In 1984, I was 12 years old, and my four closest friends were all over the age of sixty-five. They were retired, blue collar senior citizens from Queens who loved sitting on the stoop with their coffee and scratch-off lottery tickets, shooting the breeze about baseball and the pretty girls that walked by. I spent a couple of summers listening to their jokes as I pretended to hit home runs out of Shea Stadium.
Three of the men were widowers, including my grandfather whom I shared an apartment with, above my parents house. The only married guy was Ray Stahl, who, on the evening of December 8, 1984, came running across the street, banging on our front door yelling, "The Mets Got Carter! The Mets Got Carter!" At this point in my young life, Ray's jubilance was the equivalent of the shot heard round the world, or at least the shot heard around 152nd Street.
The "Mets" were, of course, the miracle New York Mets, a team built not on Sabermetrics, but on Tug McGraw's premise that "You gotta believe." And believe I did. "Carter" was, of course, Gary Carter, who, at the time, was the best catcher in baseball, and eventually would become one of the greatest to ever play the game.
Ray and I, along with Pop, Louie and Nick, sat up that night speculating about what Gary Carter would bring to a team that already included all-stars like Dwight Gooden, Darryl Strawberry and Keith Hernandez. Ray and I saw Carter as a missing link to an eventual World Series title, but the other old men cautioned me about investing too deeply in my dreams: "You're setting yourself up for disappointment. It's a long season."
These men carried heartache deep within them -- seeing their lives not work out as planned, losing their young wives to cancer and heart disease, and still bitter that their beloved Giants left the Polo Grounds for California.
But I didn't care, I pinned the Daily News headline "The Mets Get Carter" to my corkboard and stared at it religiously until opening day, April 9, 1985. My father pulled a few strings to get seats along the first base line. We piled into his big Buick, the old men and us, to watch history unfold.
It was freezing at Shea that spring afternoon. Dad made a dozen trips to the concession stand for hot chocolate. With the score tied five to five in the bottom of the tenth, Gary Carter intensely stepped to the plate to face off against Neil Allen, and crushed the ball over the left field wall to win the game, 6-5. It was one of only a few times the roar of the crowd at Shea was louder than the roar of the planes bound for LaGuardia.
The game would foreshadow the season, as the Mets and Cardinals were in a heated battle for first place. Just about every evening in the summer of 1985, the old men would sit on the stoop listening to Bob Murphy call the games on a crappy AM radio. They watched me as I imitated Gary Carter's open stance in between stuffing my face with Mister Softee. It was an incredible season for Carter -- he hit 32 homers and batted in a 100 runs. For these old timers, the joy of a winning team would mask, at least for a little while, the loss they carried within them.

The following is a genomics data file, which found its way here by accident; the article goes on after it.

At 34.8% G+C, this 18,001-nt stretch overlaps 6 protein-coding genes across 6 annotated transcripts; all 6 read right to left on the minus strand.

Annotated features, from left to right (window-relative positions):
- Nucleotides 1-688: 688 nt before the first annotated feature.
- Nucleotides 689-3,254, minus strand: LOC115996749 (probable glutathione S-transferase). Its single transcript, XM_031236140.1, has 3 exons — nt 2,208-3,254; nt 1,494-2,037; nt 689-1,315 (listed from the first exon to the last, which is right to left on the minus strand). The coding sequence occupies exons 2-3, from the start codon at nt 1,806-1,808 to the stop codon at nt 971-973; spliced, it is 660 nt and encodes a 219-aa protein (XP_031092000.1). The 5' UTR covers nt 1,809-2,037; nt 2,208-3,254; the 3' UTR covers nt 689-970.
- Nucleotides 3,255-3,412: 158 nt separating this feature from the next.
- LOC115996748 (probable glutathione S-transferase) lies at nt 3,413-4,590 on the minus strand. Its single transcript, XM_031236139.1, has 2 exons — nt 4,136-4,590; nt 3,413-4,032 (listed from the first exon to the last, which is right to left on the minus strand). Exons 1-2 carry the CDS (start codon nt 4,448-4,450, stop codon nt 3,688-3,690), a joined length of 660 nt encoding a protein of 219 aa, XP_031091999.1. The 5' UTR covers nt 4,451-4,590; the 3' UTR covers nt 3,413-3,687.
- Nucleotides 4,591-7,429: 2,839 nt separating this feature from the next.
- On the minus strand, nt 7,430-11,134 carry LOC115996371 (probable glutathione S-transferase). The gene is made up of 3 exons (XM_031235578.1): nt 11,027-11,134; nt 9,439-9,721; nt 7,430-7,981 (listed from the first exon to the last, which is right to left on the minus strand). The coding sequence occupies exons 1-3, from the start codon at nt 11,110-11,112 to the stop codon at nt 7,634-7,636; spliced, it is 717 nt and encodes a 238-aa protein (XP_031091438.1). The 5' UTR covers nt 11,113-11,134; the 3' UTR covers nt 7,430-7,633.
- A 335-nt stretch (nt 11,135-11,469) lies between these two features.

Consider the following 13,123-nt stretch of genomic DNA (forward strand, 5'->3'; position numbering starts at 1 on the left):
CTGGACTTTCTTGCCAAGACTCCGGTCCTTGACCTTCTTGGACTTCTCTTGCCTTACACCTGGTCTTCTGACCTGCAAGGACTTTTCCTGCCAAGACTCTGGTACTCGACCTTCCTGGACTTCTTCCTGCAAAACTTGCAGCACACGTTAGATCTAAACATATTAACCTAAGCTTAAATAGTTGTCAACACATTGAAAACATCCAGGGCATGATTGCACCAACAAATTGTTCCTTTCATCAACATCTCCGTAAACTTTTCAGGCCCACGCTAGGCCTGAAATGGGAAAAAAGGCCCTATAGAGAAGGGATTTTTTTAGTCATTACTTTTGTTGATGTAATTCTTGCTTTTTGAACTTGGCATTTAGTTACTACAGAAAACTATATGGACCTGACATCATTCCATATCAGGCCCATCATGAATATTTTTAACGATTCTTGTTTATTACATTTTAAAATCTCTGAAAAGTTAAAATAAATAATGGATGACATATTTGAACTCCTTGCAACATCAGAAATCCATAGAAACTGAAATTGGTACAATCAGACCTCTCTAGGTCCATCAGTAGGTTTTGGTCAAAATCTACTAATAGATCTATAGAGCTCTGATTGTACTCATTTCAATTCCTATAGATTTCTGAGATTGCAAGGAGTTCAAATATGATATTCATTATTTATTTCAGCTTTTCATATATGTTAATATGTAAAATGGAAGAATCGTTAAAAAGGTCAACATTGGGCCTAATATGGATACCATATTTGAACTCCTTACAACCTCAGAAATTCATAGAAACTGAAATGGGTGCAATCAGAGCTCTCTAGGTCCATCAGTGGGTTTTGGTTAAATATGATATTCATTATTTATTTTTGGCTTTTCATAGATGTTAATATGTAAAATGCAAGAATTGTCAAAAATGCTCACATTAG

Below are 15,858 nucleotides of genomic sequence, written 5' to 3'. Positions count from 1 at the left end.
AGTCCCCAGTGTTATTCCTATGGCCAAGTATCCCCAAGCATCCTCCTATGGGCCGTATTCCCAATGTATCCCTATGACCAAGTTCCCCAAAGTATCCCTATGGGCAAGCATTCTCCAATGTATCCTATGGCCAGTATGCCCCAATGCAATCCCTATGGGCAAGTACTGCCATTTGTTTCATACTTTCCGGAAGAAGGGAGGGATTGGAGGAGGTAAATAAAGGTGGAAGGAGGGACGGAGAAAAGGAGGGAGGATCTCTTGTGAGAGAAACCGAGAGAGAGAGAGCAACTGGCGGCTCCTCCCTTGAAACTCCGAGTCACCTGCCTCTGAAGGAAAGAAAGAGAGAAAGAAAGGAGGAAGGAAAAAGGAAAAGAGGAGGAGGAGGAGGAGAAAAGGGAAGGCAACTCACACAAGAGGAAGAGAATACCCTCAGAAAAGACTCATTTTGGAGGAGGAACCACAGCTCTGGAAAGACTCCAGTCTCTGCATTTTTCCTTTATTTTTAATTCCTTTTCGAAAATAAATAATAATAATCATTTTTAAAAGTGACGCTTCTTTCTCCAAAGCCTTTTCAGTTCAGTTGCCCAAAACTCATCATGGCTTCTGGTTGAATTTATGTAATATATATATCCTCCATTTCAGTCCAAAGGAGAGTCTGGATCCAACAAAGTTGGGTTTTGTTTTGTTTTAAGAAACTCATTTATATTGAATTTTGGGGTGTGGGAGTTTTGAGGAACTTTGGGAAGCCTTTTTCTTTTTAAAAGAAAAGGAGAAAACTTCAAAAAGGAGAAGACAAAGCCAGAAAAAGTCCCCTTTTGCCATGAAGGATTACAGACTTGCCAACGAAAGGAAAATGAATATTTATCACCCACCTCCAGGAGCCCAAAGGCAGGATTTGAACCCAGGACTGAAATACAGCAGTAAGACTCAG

On the second to the last game of the season, the Mets would fall short to the redbirds and just missed the division title. I had tickets to the last game, but none of the old men wanted to go with me because it didn't mean anything and the reminder of losing was too much. I went anyway, and on that last game I scored an autographed picture of number 8 himself.
A year later, Carter would begin one of the greatest and most dramatic rallies in sports history, which helped give the Mets their second World Series victory. After that, we had moved away, I lost touch some of the old men, and other things in life became more important than baseball. My only connection with the sport was my grandfather. It was the touchstone we could always go back to. When I visited him on his deathbed in 2004, we talked about the Mets, Carter, and those magical summers in '85 and '86.
I rekindled my love of the Mets in the late '90s when technology made it possible for me to see and hear every game being played 3,000 miles away. The best thing about baseball, of course, isn't the game itself, but the tradition and the stories passed down through generations. Those old men filled my young ears with their joyous memories of Mel Ott, Carl Hubbell and Willie Mays.
These stories are with me as I look at my son, about to turn five, and starting tee ball. A few months ago, he asked to see my baseball collection. As I dusted off one of the binders holding my cards, that autographed picture of Gary Carter fell to the floor. My son asked who he was. "He's one of the greatest catchers to ever play the game," I said, as I launched into my 1985 opening day story to my wide-eyed audience member.
Gary Carter died on February 16, 2012 after a brave bout with brain cancer. His memory will long live on in all of us who love this game and treasure its stories.
Stand Up To Cancer has launched a star in honor of Gary. Please visit and share your memories.
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